You’re the resident economic expert of Medaline. The CEO, Jeff, is asking you to complete a project that
another person, Shawn, had started working on before he retired. The project is time‐sensitive. Jeff
explains that Medaline has a manufacturing plant that produces a prescription topical cream called
DermaPlus™, which is used for treating certain skin conditions. Hospitals and pharmacies are the main
buyers of DermaPlus™.
The market for this cream is extremely competitive. A number of other firms produce creams that are
almost identical to DermaPlus™. In fact, Medaline’s current share of the market for this type of topical
cream is so small that it has no ability to influence the market price. On the other hand, because
Medaline is relatively small compared to the size of the market, it can sell as much of the cream as it
likes at the prevailing market price.
The plant producing DermaPlus™ has been operating for a little over three years with the same
manufacturing equipment. Currently there are no plans for upgrading or adding to this equipment. Over
the last three years, the price of DermaPlus™ and related creams has been quite volatile and Medaline
has tried to react to the changing price by varying its output level to constantly maximize its monthly
profit. To date, Medaline has been able to vary monthly production quite easily by taking advantage of a
flexible, non‐union workforce with a large number of part‐time workers. However, the workforce at the
DermaPlus™ plant is just about to be unionized. Once that happens, it will become much more difficult
to vary the amount of labour used in the short run and therefore much more difficult to vary the
monthly production of DermaPlus™.
Before he left, Shawn had been asked to estimate the short‐run cost functions for the DermaPlus™
manufacturing plant. The goal was to use this information to determine the profit‐maximizing output
level and use that information to estimate the optimal size for the new unionized workforce. Jeff tells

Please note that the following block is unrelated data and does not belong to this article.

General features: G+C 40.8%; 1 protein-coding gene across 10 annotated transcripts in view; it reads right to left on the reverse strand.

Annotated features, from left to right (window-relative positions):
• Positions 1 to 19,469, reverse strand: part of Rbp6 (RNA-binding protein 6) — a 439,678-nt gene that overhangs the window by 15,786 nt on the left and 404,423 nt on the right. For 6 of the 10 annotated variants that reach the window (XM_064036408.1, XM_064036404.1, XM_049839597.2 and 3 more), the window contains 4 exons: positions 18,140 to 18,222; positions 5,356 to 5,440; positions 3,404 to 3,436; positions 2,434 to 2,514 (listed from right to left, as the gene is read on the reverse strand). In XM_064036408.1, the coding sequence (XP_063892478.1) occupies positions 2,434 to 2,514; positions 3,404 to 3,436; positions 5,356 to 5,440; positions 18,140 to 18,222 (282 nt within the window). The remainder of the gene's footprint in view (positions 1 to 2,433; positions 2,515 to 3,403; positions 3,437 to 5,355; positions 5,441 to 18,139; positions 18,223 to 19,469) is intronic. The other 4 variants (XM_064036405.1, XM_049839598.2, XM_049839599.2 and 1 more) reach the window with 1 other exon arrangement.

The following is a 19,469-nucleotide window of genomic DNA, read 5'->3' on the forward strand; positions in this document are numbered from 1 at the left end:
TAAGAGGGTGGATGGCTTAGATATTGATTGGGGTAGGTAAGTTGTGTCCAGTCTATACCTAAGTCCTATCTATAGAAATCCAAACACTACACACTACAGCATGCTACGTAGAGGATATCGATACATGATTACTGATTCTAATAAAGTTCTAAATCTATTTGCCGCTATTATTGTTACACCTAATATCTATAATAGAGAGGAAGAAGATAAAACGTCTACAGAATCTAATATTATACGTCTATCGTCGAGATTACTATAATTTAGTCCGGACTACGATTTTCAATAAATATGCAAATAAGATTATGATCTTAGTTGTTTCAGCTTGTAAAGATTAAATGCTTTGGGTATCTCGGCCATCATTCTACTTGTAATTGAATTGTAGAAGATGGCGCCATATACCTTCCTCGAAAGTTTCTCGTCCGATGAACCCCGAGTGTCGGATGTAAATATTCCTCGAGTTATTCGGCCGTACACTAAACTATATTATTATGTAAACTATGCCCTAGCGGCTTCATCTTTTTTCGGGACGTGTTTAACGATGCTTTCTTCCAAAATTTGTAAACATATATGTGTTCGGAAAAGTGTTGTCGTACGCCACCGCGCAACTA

you that DermaPlus™ and related products are just about to come under the umbrella of a new
reference‐based pricing scheme. Under the new scheme, the government will set the price of
DermaPlus™ and competing creams, and review that price every two years. Once the price has been set
Medaline and other manufacturers simply have to decide how much of the cream, if any, they want to
produce and sell.
Unfortunately, although the workforce will be unionized in just over a week, the referenced‐based price
for DermaPlus™ will not be announced for another two months. Consequently, Medaline has to choose
the size of its workforce (and therefore its production capacity) before it knows the price it will get for its
product. To reduce the uncertainty about this decision, Jeff recently hired a consultant with expertise in
the pharmaceutical industry and reference‐based pricing to estimate the price that will be announced
for DermaPlus™. The consultant estimates that there is a 6% chance that the price will be $50 per unit, a
19% chance that the price will be $100 per unit, and a 75% chance that the price will be $150 per unit.
This is the best estimate the consultant can provide given the lack of information coming from the
government about the issue. After giving you this background information, Jeff asks you to complete the
1. Determine the profit‐maximizing average monthly production capacity for DermaPlus™ for each of the
possible reference‐based prices identified by the consultant. Estimate the expected monthly profit in
2. Recommend an average monthly production capacity for the next 12 months given the uncertainty
about the price of DermaPlus™. Your recommendation will be used to set the size of the manufacturing
plant’s unionized workforce. (Note: You simply have to determine the best monthly production capacity
for the next 12 months, not the number of workers required.)
3. Write a short report summarizing the results of your analysis and any recommendations.
Jeff makes it clear to you that he is a “risk neutral” person.
You only have a week to complete the analysis, interpret the results, and summarize your findings and
recommendations in a brief report. When Jeff makes his recommendations about the structure and
format of the report you realize that they are much the same for Assignment 1 that you completed at
Finally, Jeff gives you a copy of one of Shawn’s spreadsheets. This one contains data that Shawn
collected on the variables he thought would be needed to estimate the short‐run cost functions for
DermaPlus™ and the firm’s profit‐maximizing output level.
Jeff makes it clear that he has complete confidence in Shawn’s technical abilities and professional
judgment and tells you to take the information in Shawn’s spreadsheet at face value and to use it as a
starting point for your analysis.